**R – Aaron Schlegel**, and kindly contributed to R-bloggers)

###### Ordered and Unordered Pairs

A pair set is a set with two members, for example, , which can also be thought of as an unordered pair, in that . However, we seek a more a strict and rich object that tells us more about two sets and how their elements are ordered. Call this object , which specifies that is the first component and is the second component. We also make the requirement that . We can also represent this object, generalized as , as:

Therefore and . This property is useful in the formal definition of an ordered pair, which is stated here but not explored in-depth. The currently accepted definition of an ordered pair was given by Kuratowski in 1921 (Enderton, 1977, pp. 36), though there exist several other definitions.

The pair can be represented as a point on a Cartesian coordinate plane.

###### Cartesian Product

The Cartesian product of two sets and is the collection of all ordered pairs with and . Therefore, the Cartesian product of two sets is a set itself consisting of ordered pair members. A set of ordered pairs is defined as a ‘relation.’

For example, consider the sets and . The Cartesian product is then:

Whereas the Cartesian product is:

The following function implements computing the Cartesian product of two sets and .

cartesian <- function(a, b) { axb <- list() k <- 1 for (i in a) { for (j in b) { axb[[k]] <- c(i,j) k <- k + 1 } } return(axb) }

Let’s use the function to calculate the Cartesian product and to see if it aligns with our results above.

a <- c(1,2,3) b <- c(2,4,6) as.data.frame(cartesian(a, b)) ## c.1..2. c.1..4. c.1..6. c.2..2. c.2..4. c.2..6. c.3..2. c.3..4. c.3..6. ## 1 1 1 1 2 2 2 3 3 3 ## 2 2 4 6 2 4 6 2 4 6

as.data.frame(cartesian(b, a)) ## c.2..1. c.2..2. c.2..3. c.4..1. c.4..2. c.4..3. c.6..1. c.6..2. c.6..3. ## 1 2 2 2 4 4 4 6 6 6 ## 2 1 2 3 1 2 3 1 2 3

Both outputs agree to our previous results.

###### Some Cartesian Product Theorems

We can state some theorems related to the Cartesian product of two sets. The first theorem states:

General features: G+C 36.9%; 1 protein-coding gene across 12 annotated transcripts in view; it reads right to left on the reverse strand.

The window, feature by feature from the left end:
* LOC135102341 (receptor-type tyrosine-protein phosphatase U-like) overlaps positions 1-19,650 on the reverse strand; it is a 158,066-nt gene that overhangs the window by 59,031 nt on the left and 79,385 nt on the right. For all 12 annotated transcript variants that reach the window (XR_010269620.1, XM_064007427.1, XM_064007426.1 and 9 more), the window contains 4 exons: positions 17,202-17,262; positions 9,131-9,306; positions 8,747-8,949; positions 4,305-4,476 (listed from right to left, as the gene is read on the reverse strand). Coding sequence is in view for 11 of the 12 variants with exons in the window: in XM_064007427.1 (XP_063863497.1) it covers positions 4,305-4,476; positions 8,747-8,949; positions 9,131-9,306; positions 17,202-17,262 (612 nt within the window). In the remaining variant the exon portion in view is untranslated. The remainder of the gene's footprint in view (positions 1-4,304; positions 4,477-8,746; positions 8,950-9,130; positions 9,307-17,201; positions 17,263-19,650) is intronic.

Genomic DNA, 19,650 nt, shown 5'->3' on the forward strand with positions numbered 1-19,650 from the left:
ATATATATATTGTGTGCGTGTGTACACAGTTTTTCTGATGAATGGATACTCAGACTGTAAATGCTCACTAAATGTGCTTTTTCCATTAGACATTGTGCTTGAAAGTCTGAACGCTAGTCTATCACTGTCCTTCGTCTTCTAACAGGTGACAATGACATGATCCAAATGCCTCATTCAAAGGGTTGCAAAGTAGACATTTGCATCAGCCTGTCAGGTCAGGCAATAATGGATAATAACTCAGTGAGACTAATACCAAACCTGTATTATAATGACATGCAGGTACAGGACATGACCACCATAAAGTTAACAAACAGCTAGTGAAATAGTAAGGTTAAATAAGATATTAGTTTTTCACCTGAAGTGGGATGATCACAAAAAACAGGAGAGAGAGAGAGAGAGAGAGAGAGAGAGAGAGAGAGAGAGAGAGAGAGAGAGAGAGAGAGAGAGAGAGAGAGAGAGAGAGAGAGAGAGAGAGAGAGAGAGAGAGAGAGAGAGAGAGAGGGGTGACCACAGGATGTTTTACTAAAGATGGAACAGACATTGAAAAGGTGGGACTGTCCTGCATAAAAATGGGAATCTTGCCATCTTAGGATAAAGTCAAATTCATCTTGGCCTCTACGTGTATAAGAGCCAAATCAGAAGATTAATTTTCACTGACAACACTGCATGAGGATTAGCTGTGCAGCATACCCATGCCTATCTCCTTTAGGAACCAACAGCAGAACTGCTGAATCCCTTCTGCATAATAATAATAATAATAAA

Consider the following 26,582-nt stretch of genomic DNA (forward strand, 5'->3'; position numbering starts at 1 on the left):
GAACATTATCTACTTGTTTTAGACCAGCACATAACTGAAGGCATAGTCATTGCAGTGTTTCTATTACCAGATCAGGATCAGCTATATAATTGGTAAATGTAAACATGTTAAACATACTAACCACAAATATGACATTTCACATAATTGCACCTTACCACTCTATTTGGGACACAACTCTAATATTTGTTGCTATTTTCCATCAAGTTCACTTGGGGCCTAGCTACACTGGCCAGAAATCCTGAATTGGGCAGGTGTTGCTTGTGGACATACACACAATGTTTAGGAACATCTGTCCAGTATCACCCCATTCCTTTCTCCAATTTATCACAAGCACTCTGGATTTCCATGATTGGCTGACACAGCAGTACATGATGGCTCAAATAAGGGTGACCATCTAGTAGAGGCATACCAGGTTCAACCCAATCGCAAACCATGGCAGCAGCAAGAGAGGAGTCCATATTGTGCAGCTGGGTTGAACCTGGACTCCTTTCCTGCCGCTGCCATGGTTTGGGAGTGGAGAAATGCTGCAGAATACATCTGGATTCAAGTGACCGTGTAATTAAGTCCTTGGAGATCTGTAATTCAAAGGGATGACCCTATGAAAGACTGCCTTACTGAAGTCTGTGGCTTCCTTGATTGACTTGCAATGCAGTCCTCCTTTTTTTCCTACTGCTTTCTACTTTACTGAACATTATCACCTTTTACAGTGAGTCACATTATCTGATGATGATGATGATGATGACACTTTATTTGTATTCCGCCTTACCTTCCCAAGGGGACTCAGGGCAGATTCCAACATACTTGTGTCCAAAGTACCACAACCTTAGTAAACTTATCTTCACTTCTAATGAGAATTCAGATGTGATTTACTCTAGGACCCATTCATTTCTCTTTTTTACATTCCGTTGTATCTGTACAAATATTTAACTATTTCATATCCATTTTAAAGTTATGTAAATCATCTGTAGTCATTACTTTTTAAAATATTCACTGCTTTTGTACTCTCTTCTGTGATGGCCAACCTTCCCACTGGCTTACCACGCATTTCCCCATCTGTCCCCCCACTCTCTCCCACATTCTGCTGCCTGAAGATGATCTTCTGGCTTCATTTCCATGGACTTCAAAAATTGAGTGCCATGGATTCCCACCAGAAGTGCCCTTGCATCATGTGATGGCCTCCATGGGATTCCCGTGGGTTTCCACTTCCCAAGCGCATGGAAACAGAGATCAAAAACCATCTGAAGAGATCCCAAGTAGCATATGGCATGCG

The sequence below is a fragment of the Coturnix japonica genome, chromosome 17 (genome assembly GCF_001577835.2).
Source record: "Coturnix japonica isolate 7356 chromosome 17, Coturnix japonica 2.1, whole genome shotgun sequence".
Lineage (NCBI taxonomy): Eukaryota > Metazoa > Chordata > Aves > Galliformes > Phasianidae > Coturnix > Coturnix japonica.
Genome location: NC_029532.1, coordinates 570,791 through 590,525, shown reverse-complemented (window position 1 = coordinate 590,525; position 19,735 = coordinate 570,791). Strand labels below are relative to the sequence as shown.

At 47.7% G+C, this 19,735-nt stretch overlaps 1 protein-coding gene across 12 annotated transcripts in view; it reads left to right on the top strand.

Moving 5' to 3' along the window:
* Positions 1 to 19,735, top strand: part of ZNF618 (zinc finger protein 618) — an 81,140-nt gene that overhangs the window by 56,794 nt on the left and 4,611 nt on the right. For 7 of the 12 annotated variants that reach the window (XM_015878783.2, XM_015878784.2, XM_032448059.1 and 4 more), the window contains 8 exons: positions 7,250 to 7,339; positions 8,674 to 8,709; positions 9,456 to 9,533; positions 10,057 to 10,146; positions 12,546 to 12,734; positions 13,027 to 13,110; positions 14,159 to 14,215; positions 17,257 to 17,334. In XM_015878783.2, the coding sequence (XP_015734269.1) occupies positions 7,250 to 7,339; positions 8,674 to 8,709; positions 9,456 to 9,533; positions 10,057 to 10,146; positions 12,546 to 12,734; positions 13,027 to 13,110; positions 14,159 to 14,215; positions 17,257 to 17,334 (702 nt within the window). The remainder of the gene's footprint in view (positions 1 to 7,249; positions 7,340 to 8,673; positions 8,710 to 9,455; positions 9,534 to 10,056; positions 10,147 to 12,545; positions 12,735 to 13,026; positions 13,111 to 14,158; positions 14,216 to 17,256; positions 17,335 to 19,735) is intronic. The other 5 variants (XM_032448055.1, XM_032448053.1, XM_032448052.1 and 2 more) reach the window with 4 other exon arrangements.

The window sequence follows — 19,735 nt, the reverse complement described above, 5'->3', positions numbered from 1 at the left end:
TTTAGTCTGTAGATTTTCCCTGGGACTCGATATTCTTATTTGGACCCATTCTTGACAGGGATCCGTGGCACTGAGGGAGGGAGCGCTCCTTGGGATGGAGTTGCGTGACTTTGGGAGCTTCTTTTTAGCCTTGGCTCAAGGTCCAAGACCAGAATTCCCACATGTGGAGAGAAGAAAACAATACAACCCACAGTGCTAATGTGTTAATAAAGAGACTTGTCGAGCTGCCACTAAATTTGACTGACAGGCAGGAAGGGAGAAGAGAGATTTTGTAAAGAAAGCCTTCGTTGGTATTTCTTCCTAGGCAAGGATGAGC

If is a set, then and .

We can demonstrate this theorem with our `cartesian()`

function.

cartesian(a, c()) # c() represents the empty set. ## list()

cartesian(c(), a) ## list()

The outputs are an empty list which is equivalent to the empty set for our purposes of demonstration.

The next theorem involves three sets .

We can demonstrate each in turn with a combination of our `cartesian()`

from above, and the `set.union()`

and `set.intersection()`

functions from a previous post on set unions and intersections. The base R functions `union()`

and `intersect()`

can be used instead of the functions we defined previously.

a <- c(1,2,3) b <- c(2,4,6) c <- c(1,4,7)

The first identity .

ident1.rhs <- cartesian(a, set.intersection(b, c)) # Right-hand Side ident1.lhs <- set.intersection(cartesian(a, b), cartesian(a, c)) # Left-hand Side isequalset(ident1.rhs, ident1.lhs) ## [1] TRUE

as.data.frame(ident1.rhs) ## c.1..4. c.2..4. c.3..4. ## 1 1 2 3 ## 2 4 4 4

as.data.frame(ident1.lhs) ## c.1..4. c.2..4. c.3..4. ## 1 1 2 3 ## 2 4 4 4

The second identity .

ident2.rhs <- cartesian(a, set.union(b, c)) ident2.lhs <- set.union(cartesian(a, b), cartesian(a, c)) isequalset(ident2.rhs, ident2.lhs) ## [1] TRUE

as.data.frame(ident2.rhs) ## c.1..2. c.1..4. c.1..6. c.1..1. c.1..7. c.2..2. c.2..4. c.2..6. c.2..1. ## 1 1 1 1 1 1 2 2 2 2 ## 2 2 4 6 1 7 2 4 6 1 ## c.2..7. c.3..2. c.3..4. c.3..6. c.3..1. c.3..7. ## 1 2 3 3 3 3 3 ## 2 7 2 4 6 1 7

as.data.frame(ident2.lhs) ## c.1..2. c.1..4. c.1..6. c.2..2. c.2..4. c.2..6. c.3..2. c.3..4. c.3..6. ## 1 1 1 1 2 2 2 3 3 3 ## 2 2 4 6 2 4 6 2 4 6 ## c.1..1. c.1..7. c.2..1. c.2..7. c.3..1. c.3..7. ## 1 1 1 2 2 3 3 ## 2 1 7 1 7 1 7

The third identity .

ident3.rhs <- cartesian(set.intersection(a, b), c) ident3.lhs <- set.intersection(cartesian(a, c), cartesian(b, c)) isequalset(ident3.rhs, ident3.lhs) ## [1] TRUE

as.data.frame(ident3.rhs) ## c.2..1. c.2..4. c.2..7. ## 1 2 2 2 ## 2 1 4 7

as.data.frame(ident3.lhs) ## c.2..1. c.2..4. c.2..7. ## 1 2 2 2 ## 2 1 4 7

We finish the post with the fourth identity .

ident4.rhs <- cartesian(set.union(a,b), c) ident4.lhs <- set.union(cartesian(a,c), cartesian(b,c)) isequalset(ident4.rhs, ident4.lhs) ## [1] TRUE

as.data.frame(ident4.rhs) ## c.1..1. c.1..4. c.1..7. c.2..1. c.2..4. c.2..7. c.3..1. c.3..4. c.3..7. ## 1 1 1 1 2 2 2 3 3 3 ## 2 1 4 7 1 4 7 1 4 7 ## c.4..1. c.4..4. c.4..7. c.6..1. c.6..4. c.6..7. ## 1 4 4 4 6 6 6 ## 2 1 4 7 1 4 7

as.data.frame(ident4.lhs) ## c.1..1. c.1..4. c.1..7. c.2..1. c.2..4. c.2..7. c.3..1. c.3..4. c.3..7. ## 1 1 1 1 2 2 2 3 3 3 ## 2 1 4 7 1 4 7 1 4 7 ## c.4..1. c.4..4. c.4..7. c.6..1. c.6..4. c.6..7. ## 1 4 4 4 6 6 6 ## 2 1 4 7 1 4 7

###### References

Enderton, H. (1977). Elements of set theory (1st ed.). New York: Academic Press.

MacGillivray, G. Cartesian Products and Relations. Victoria, BC. Retrieved from http://www.math.uvic.ca/faculty/gmacgill/guide/RF.pdf

Stacho, Juraj (n.d.). Cartesian Product [PowerPoint slides]. Retrieved from http://www.cs.toronto.edu/~stacho/macm101.pdf

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